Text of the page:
My activities were reading the newspaper, writing letters, cleaning the pod, reading books, doing Sudoku, doing crossword puzzles, talking on the phone, exercising, showering, writing books, napping, reading the newspaper, playing cards, talking to people and watching TV. I’m sure there were other things I did and don’t remember, but I always had a basic structure for my day, even if the specific tasks weren’t always the same. Sticking to a schedule and having a plan for my day allowed me to have some of the normalcy of my busy life in the outside world and I think maintaining that structure allowed me to reintegrate much easier than I expected.

If you’re an addict, partner of an addict or help addicts and need to talk, I’m here, by email, telephone or video call. If you’re looking for something to read, I’ve got a ton of blog entries on this website and my books are on Amazon. If you’re looking for resources, this site can help, or I can help you find what you need as well. And if you need a podcast guest, my headphones are always ready.

I have no magical answers. Nobody does. But when you think about, we don’t even in the best times either. We just pretend we don’t need each other as much, so maybe that’s a lesson we can take from this weird era in history we’re living through. We need each other so much more than we admit or recognize.

Your one-minute answer to “Why Don’t Addicts Just Stop?”

One of the most frequently asked questions I get when I do podcasts is something along the lines of “When the average person looks at an addict, they can’t understand why the addict doesn’t just stop. Why can’t they?” For someone who doesn’t have the experience of being an addict, it’s a question that makes sense to me. I have no idea how so many things in this world work or why they are the way they are. The best way to find out is to ask, so for all of those who have ever wondered, I provide this 1-minute answer from my appearance on The Come to the Table Podcast.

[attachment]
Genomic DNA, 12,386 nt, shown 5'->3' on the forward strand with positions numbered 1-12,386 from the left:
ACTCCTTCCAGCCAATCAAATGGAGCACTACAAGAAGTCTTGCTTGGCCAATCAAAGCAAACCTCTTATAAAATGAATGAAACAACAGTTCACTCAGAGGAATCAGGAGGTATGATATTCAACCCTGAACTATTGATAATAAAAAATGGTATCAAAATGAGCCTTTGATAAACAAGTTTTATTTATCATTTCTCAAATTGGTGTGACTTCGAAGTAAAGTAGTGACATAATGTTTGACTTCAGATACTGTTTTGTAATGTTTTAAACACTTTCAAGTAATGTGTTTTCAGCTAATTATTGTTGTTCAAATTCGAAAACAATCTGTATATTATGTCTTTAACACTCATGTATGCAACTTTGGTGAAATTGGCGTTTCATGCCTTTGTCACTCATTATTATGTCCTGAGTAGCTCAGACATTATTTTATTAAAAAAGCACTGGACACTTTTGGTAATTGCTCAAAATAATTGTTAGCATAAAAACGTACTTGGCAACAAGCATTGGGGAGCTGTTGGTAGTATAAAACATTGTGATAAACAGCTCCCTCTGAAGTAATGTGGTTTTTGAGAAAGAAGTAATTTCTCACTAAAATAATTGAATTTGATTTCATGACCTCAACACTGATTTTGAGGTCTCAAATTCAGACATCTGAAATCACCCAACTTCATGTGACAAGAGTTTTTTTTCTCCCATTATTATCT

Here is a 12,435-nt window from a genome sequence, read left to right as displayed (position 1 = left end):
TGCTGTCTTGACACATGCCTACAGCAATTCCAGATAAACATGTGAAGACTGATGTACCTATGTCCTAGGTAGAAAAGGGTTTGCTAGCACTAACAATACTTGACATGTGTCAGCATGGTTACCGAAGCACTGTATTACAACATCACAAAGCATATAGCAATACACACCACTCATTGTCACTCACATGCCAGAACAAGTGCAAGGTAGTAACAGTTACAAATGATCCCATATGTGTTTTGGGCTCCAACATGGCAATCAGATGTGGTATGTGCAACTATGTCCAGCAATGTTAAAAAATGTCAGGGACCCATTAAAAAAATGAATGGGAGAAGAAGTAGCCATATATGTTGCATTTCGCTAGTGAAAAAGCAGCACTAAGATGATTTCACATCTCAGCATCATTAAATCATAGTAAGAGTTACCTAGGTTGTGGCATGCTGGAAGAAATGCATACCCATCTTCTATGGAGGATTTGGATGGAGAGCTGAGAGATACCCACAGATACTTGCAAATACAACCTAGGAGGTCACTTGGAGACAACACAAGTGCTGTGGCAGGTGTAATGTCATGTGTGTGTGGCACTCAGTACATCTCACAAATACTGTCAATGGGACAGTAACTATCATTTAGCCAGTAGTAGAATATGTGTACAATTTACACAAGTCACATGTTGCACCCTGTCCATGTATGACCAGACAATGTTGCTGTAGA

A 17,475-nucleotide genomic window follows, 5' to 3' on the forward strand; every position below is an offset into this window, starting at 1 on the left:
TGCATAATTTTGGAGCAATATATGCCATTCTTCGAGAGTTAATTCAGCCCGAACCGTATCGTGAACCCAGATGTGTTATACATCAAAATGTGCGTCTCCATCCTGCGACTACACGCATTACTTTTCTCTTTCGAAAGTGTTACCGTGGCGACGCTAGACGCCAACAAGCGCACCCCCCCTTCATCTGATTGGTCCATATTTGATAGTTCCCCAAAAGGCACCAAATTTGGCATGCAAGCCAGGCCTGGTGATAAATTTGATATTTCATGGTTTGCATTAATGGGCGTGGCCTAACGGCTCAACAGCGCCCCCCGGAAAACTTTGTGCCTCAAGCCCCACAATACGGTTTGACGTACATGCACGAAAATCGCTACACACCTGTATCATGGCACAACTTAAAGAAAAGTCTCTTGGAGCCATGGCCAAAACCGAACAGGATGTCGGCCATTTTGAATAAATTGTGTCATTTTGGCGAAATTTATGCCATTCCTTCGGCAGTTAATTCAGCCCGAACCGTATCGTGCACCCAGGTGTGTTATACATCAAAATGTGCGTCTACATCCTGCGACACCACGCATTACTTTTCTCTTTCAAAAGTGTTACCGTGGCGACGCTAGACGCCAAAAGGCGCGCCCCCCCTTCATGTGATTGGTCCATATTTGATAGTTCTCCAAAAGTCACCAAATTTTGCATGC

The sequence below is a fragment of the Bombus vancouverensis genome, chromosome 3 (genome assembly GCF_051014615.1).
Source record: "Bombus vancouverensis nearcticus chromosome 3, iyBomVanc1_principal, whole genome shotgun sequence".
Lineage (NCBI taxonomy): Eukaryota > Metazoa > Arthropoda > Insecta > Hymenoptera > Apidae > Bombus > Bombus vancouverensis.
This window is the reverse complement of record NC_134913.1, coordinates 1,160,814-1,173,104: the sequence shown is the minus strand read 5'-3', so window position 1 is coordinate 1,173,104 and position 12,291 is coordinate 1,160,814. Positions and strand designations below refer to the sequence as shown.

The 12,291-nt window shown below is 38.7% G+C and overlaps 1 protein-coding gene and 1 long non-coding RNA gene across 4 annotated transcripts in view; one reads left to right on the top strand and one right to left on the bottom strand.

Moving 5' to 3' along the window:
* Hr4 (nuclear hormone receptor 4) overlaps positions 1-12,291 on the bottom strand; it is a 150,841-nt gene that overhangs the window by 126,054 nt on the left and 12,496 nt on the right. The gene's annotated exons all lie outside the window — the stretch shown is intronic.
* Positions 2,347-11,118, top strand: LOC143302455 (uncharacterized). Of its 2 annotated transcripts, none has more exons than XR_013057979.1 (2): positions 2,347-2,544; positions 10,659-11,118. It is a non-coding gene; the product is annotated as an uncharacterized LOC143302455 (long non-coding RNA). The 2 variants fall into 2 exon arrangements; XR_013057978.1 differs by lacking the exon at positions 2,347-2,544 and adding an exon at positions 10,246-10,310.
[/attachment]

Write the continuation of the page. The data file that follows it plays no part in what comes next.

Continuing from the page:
Even if you’ve heard my story before, I’d urge you to at least listen to the first 20-25 of this episode as it’s a conversation I’ve not had before, touching on my spirituality, upbringing in the church, the modern state of the Catholic Church, and a quirky “would you rather” game.

LinkedIn vs. WordPress, a Tale of Two Mental Health Communities

I spend a fair amount of time on LinkedIn these days, both to try and get my book into the hands of mental health/addiction professionals and to make connections with those professionals as I still figure out how my pornography addiction education mission can best move forward. It’s a very different world than WordPress.